Packers trade down in final 2022 four-round mock draft
The long wait for the 2022 NFL Draft is over. We are finally here, hours away from the Green Bay Packers hitting the clock for the first time.
We’re officially in lying season. Teams don’t want to reveal their draft secrets.
Which direction will the Packers go in on draft day?
Let’s dive into my final four-mock draft for 2022.
Round 1 (22): Daxton Hill, S, Michigan
With Dax Hill, Green Bay’s secondary becomes arguably the best in the NFL.
The Packers already boast an excellent cornerback trio and a talented starting safety duo. Add in a player like Hill, who can play safety and slot corner, and look out.
Joe Barry’s defense lacks a third safety and it’s currently unclear who the best option is to play the “star” position. Maybe it’s Jaire Alexander or Darnell Savage. Perhaps it would be Hill.
Drafting Hill would give Barry flexibility. If Savage plays a bigger role in the slot, Hill can start at safety alongside Adrian Amos.
NFL.com’s Lance Zierlein wrote that Hill has an “outstanding blend of speed, explosiveness and coverage versatility.”
A first-team All-Big Ten in 2021, Hill would be a great addition to the Packers’ defense.
Round 2 (38): George Pickens, WR, Georgia
Don’t be surprised if the Packers make their pick at No. 22 then trade out of the first round from No. 28. Here, they move down 10 spots but add two fourth-rounders.
According to ESPN’s Jeremy Fowler, the Packers are among a few teams that “have done lots of homework on” Georgia wide receiver George Pickens.
As Fowler noted, Pickens could be a Day 2 pick “due in part to off-the-field concerns”.
On talent alone, Pickens could be a first-rounder. He offers the size and athleticism the Packers love, and he’s also a tremendous run-blocker. Pickens could be Green Bay’s next WR1.
Round 2 (53): Nik Bonitto, EDGE, Oklahoma
Green Bay needs some depth at edge rusher, and finds it in Round 2.
Oklahoma’s Nik Bonitto is a talented pass rusher who could benefit from beginning his NFL career as a backup to Rashan Gary and Preston Smith.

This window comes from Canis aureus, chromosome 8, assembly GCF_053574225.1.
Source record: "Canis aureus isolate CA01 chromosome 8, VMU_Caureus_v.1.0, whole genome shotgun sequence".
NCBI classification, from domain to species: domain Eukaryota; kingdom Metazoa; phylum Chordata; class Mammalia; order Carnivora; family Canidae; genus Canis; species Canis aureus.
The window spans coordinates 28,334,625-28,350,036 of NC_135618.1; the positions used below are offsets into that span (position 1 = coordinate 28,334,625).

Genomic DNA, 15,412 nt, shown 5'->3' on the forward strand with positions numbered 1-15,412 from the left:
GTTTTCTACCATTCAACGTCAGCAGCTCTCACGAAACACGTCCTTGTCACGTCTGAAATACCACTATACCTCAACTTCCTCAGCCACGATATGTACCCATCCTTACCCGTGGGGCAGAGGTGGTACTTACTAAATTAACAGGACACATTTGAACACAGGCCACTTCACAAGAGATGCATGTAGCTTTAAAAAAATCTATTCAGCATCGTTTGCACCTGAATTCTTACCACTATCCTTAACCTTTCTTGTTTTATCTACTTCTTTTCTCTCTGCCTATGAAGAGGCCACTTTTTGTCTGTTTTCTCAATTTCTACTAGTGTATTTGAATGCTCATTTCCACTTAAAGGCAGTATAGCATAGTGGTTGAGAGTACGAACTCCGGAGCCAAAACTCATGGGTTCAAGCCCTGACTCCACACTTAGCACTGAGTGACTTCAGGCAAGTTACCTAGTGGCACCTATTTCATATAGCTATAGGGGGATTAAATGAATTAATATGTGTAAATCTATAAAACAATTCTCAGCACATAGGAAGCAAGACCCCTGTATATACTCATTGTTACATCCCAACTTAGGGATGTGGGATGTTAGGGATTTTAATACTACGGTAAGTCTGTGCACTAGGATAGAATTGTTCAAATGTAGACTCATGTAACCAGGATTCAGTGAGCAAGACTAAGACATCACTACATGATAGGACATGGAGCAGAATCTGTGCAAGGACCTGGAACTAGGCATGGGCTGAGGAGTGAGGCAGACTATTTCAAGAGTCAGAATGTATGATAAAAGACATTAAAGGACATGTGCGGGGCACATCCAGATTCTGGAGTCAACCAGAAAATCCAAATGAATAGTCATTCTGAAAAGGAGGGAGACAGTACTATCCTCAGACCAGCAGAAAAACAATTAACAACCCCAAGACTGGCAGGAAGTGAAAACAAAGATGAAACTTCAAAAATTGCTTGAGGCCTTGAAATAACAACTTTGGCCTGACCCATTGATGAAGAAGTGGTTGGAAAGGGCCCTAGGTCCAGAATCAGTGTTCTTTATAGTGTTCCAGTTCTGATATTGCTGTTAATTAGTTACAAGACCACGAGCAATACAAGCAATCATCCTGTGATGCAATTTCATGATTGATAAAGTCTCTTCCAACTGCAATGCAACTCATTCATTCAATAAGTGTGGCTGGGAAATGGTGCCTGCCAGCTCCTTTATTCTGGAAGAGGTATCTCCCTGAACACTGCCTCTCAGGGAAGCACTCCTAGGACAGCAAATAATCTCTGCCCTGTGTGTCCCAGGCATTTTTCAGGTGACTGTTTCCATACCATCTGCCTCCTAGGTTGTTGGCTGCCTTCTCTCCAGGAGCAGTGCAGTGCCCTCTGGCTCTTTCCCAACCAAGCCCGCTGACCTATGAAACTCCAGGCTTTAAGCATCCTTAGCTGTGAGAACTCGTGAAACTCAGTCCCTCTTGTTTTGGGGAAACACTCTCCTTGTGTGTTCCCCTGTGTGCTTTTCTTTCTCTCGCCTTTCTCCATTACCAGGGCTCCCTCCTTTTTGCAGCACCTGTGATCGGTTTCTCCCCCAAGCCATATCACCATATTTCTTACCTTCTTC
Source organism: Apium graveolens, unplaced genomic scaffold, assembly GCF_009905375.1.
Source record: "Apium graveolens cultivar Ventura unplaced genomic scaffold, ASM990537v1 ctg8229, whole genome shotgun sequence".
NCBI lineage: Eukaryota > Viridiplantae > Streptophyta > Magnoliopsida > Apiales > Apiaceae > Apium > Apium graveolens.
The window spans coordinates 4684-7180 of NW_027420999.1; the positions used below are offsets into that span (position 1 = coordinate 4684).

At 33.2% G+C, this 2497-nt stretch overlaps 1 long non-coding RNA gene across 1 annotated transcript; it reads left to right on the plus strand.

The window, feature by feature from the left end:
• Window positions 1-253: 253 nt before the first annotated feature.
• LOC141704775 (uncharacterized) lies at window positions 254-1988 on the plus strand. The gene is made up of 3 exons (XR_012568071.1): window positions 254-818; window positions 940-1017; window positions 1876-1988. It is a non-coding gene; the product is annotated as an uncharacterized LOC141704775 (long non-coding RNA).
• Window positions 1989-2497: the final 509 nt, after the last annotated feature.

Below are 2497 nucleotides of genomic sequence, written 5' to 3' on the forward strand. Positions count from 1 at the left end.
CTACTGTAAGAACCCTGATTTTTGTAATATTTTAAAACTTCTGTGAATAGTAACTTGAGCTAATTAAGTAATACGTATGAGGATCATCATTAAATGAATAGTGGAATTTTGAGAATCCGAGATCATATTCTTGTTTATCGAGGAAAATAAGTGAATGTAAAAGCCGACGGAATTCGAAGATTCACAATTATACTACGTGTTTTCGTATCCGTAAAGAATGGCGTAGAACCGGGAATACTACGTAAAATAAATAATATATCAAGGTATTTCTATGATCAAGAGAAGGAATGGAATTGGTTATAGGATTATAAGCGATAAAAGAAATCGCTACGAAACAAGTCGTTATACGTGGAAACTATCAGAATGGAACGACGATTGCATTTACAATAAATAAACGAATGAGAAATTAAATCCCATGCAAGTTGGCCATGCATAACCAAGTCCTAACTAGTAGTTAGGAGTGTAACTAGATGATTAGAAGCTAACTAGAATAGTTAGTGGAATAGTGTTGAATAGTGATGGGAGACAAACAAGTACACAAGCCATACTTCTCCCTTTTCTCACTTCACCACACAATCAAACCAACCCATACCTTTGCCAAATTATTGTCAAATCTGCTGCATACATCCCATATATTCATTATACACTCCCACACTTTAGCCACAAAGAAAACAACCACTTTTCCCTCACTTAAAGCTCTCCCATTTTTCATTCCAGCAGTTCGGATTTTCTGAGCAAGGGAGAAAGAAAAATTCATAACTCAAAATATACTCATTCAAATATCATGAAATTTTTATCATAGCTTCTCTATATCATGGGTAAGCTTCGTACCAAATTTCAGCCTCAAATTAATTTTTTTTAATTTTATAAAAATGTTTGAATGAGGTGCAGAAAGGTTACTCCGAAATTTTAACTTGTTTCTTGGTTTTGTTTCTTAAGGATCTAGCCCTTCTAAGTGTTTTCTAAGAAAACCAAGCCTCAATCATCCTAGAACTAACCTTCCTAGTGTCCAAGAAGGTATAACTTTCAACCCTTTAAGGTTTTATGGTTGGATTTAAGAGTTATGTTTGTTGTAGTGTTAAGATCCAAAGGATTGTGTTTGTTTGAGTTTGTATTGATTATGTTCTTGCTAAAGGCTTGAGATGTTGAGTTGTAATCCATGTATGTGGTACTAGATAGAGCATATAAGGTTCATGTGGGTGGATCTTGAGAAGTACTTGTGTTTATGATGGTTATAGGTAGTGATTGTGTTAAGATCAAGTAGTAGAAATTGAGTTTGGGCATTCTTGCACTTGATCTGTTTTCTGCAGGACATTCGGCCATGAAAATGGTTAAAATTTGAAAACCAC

“If he adds some strength, he could emerge as a Pro Bowl talent,” wrote NFL Network’s Daniel Jeremiah, who has Bonitto 44th in his prospect rankings.
Bonitto is a phenomenal athlete with a Relative Athletic Score (RAS) of 9.31 out of 10, and has great potential as a pass rusher.
Round 2 (59): Alec Pierce, WR, Cincinnati
Alec Pierce has an outstanding combination of size (6-foot-3, 211 pounds), speed (4.41 40-yard dash), and athleticism (RAS of 9.82 out of 10).
Pierce is an excellent deep threat, something Green Bay needs after losing Marquez Valdes-Scantling. The Cincinnati wide receiver would be a perfect fit in Matt LaFleur’s offense.
Oh, and he grew up a Packers fan.
Round 3 (92): Abraham Lucas, OT, Washington State
I’d like to introduce you to the Packers’ next starting right tackle. Washington State’s Abraham Lucas has the talent to start early in his career.
Where would Elgton Jenkins play when he returns from injury? Considering he is a Pro Bowl-level talent at all five positions, it would be a nice problem to have. Maybe a return to guard would make sense.
Round 4 (111): Jelani Woods, TE, Virginia
According to ESPN’s Dan Graziano, Green Bay has “done a lot of work on” on tight end Jelani Woods.
Woods is 6-foot-7, 259 pounds and is a talented blocker. With Marcedes Lewis entering a contract year, Woods could be his long-term replacement.
According to Kent Lee Platte, Woods has an RAS of 10 out of 10, ranking first out of 998 tight ends since 1987. Impressive.
Round 4 (117): Phidarian Mathis, DL, Alabama
Green Bay gets some more defensive line depth on Day 3. Alabama’s Phidarian Mathis could become an instant contributor in Joe Barry’s defense.
He is a talented defender against both the run and pass. In 2021, he made nine sacks and 10.5 tackles for loss.
Round 4 (132): Tyquan Thornton, WR, Baylor
The Packers have a need for speed on offense, and Baylor’s Tyquan Thornton provides plenty of that.
Thornton ran a 4.28-second 40-yard dash and could immediately contribute as a deep threat.
Round 4 (140): Dominique Robinson, EDGE, Miami (OH)
Dominique Robinson played quarterback and wide receiver before transitioning to edge rusher. He needs time to develop but his upside is obvious.
NFL.com’s Lance Zierlein compared Robinson to Whitney Mercilus, writing that he “projects as an unpolished gem with a high ceiling and stable floor.”
Robinson wouldn’t need to play a full-time role early in his career and would be a player to develop for the future.